Retractions, Replications and Reproducibility: Changes in Scientific Knowledge Production and Communication- 4/28/17

Retractions, Replications and Reproducibility: Changes in Scientific Knowledge Production and Communication

Friday, April 28, 2017
3 p.m. – 5:30 p.m.
UCI Student Center, Doheny Beach A
(Directions –

Bursts of media coverage of retracted scientific articles and failures to replicate and reproduce scientific findings have led to a widespread sense of crisis in the familiar forms of scientific knowledge production and communication. Is the language of crisis warranted, or is this how science has always worked? How are technological changes in the communication of scientific results affecting the process of scientific knowledge production? Are there genuine knowledge crises in certain scientific fields (such as medicine or social science)? What solutions are available for these problems, and how can new scholars move forward with both confidence and integrity in this environment?

This program will be appropriate to all campus personnel and community members interested in how the process of scientific communication may affect their role as producers and consumers of scientific knowled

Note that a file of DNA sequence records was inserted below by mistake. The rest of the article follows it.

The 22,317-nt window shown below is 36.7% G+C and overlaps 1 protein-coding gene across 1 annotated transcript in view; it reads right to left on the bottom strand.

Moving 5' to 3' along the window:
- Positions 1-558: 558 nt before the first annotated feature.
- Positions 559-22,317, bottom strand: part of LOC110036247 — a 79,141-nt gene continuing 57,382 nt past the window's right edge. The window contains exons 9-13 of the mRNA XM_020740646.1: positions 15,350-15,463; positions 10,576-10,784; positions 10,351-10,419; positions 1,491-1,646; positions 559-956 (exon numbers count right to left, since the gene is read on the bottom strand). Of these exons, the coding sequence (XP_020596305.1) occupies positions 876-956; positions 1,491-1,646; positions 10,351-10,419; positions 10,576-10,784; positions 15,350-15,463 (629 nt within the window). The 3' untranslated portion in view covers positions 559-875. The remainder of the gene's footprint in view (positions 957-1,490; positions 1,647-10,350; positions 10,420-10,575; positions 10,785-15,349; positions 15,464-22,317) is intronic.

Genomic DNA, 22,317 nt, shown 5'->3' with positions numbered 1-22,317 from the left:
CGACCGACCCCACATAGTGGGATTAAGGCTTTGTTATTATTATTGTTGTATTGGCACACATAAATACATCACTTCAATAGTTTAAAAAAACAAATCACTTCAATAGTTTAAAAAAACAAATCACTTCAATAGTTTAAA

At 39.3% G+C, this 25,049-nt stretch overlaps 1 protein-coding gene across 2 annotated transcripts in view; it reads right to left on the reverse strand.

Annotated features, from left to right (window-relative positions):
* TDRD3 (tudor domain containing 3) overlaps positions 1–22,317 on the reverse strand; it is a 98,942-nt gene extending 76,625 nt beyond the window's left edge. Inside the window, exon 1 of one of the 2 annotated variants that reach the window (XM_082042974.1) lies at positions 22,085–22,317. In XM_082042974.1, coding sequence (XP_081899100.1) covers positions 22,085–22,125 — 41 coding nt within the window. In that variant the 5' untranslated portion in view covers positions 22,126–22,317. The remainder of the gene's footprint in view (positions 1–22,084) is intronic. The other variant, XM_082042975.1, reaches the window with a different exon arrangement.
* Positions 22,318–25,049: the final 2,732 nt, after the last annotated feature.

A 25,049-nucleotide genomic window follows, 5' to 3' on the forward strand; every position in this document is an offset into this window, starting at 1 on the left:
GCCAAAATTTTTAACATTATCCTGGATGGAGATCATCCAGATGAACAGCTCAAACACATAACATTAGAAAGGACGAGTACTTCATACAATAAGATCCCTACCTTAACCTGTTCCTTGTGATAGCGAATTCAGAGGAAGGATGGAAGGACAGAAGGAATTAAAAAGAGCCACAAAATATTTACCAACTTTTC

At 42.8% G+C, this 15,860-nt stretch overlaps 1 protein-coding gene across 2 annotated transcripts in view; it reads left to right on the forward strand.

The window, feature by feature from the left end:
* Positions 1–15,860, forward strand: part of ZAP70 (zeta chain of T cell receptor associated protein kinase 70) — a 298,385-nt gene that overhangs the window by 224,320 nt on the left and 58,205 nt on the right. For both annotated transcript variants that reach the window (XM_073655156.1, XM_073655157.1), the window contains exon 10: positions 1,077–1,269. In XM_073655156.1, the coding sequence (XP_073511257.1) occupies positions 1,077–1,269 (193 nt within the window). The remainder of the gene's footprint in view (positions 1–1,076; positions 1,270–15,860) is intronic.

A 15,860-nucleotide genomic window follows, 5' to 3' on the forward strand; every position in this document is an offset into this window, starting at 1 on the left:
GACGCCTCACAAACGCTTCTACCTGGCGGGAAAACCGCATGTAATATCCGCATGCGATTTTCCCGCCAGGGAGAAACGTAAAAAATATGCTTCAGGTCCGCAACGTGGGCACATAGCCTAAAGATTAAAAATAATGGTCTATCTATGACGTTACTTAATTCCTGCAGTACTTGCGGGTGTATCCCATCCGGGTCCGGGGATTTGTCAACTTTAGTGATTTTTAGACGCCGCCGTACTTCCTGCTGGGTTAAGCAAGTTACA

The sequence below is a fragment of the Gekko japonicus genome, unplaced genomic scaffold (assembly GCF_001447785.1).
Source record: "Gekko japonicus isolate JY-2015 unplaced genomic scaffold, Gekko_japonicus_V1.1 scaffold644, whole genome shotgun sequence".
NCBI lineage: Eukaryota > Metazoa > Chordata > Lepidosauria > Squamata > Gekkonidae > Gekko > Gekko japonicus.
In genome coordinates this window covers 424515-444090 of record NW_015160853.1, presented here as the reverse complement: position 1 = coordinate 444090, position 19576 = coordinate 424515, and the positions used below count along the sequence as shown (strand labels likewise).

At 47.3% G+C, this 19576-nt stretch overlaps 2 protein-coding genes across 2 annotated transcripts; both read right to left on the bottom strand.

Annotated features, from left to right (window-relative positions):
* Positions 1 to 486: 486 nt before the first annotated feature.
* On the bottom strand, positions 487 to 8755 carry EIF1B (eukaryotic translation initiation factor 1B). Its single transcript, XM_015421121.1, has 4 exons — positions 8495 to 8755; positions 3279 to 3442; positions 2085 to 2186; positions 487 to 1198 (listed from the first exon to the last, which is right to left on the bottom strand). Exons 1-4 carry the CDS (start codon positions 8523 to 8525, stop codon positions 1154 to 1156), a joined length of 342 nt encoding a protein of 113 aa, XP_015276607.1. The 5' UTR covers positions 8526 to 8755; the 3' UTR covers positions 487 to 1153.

Moderator: Larry Cahill
UCI Neurobiology and Behavior

Michael R. Rose

UCI Ecology and Evolutionary Biology
Hierarchies of Replication Necessary for Life Sciencing

Oswald Steward
UCI Reeve Irvine Research Center
Roots of the Replication Crisis and Solutions Going

Ivan Oransky
Retraction Watch and New York University
Retractions, Post-Publication Peer Review, and Fraud: Scientific Publishing’s Wild West



Moderator: Simon Cole
UCI Newkirk Center for Science and Society

Steven C. Ward
Social Sciences, Western Connecticut State University
Hurried and Harried Science: Producing Knowledge in the Neoliberal Age of  Mercantilization and Performativity

Brittany Fiore-Gartland
eScience Institute, University of Washington
Culture, Context, and Communication: An Ethnographic Lens on the Challenges of Reproducibility in Data Science

Simine Vazire
Psychology, University of California, Davis
When Should We be Skeptical of Scientific Claims?